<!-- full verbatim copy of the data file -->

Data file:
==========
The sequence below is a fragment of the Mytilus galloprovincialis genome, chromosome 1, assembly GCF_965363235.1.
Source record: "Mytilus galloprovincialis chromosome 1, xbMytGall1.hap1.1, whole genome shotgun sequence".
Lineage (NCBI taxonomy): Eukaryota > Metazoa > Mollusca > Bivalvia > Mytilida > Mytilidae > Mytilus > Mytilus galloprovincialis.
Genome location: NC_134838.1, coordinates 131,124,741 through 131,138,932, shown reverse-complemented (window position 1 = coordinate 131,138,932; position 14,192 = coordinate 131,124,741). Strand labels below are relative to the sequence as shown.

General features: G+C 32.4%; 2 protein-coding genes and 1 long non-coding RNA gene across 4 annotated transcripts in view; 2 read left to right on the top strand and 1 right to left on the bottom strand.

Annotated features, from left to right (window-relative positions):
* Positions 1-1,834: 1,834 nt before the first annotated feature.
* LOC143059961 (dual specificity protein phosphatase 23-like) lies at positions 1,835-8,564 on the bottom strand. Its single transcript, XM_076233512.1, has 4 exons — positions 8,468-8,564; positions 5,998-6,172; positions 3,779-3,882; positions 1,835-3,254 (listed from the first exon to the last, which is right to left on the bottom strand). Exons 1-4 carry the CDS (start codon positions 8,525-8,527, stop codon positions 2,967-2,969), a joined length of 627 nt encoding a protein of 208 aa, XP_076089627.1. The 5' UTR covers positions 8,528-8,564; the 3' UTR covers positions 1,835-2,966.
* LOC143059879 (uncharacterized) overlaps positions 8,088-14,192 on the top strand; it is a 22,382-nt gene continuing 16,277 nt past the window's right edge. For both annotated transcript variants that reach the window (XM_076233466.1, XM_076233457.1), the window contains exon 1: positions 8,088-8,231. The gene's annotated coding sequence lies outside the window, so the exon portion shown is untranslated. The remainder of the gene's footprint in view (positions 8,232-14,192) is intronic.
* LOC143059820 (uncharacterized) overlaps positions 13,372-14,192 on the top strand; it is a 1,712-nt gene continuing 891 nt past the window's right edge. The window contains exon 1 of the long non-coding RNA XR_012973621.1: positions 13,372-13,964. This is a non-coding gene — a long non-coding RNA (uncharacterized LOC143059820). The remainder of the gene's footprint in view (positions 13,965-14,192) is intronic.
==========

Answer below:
The sequence below is a fragment of the Mytilus galloprovincialis genome, chromosome 1, assembly GCF_965363235.1.
Source record: "Mytilus galloprovincialis chromosome 1, xbMytGall1.hap1.1, whole genome shotgun sequence".
Lineage (NCBI taxonomy): Eukaryota > Metazoa > Mollusca > Bivalvia > Mytilida > Mytilidae > Mytilus > Mytilus galloprovincialis.
Genome location: NC_134838.1, coordinates 131,124,741 through 131,138,932, shown reverse-complemented (window position 1 = coordinate 131,138,932; position 14,192 = coordinate 131,124,741). Strand labels below are relative to the sequence as shown.

General features: G+C 32.4%; 2 protein-coding genes and 1 long non-coding RNA gene across 4 annotated transcripts in view; 2 read left to right on the top strand and 1 right to left on the bottom strand.

Annotated features, from left to right (window-relative positions):
* Positions 1-1,834: 1,834 nt before the first annotated feature.
* LOC143059961 (dual specificity protein phosphatase 23-like) lies at positions 1,835-8,564 on the bottom strand. Its single transcript, XM_076233512.1, has 4 exons — positions 8,468-8,564; positions 5,998-6,172; positions 3,779-3,882; positions 1,835-3,254 (listed from the first exon to the last, which is right to left on the bottom strand). Exons 1-4 carry the CDS (start codon positions 8,525-8,527, stop codon positions 2,967-2,969), a joined length of 627 nt encoding a protein of 208 aa, XP_076089627.1. The 5' UTR covers positions 8,528-8,564; the 3' UTR covers positions 1,835-2,966.
* LOC143059879 (uncharacterized) overlaps positions 8,088-14,192 on the top strand; it is a 22,382-nt gene continuing 16,277 nt past the window's right edge. For both annotated transcript variants that reach the window (XM_076233466.1, XM_076233457.1), the window contains exon 1: positions 8,088-8,231. The gene's annotated coding sequence lies outside the window, so the exon portion shown is untranslated. The remainder of the gene's footprint in view (positions 8,232-14,192) is intronic.
* LOC143059820 (uncharacterized) overlaps positions 13,372-14,192 on the top strand; it is a 1,712-nt gene continuing 891 nt past the window's right edge. The window contains exon 1 of the long non-coding RNA XR_012973621.1: positions 13,372-13,964. This is a non-coding gene — a long non-coding RNA (uncharacterized LOC143059820). The remainder of the gene's footprint in view (positions 13,965-14,192) is intronic.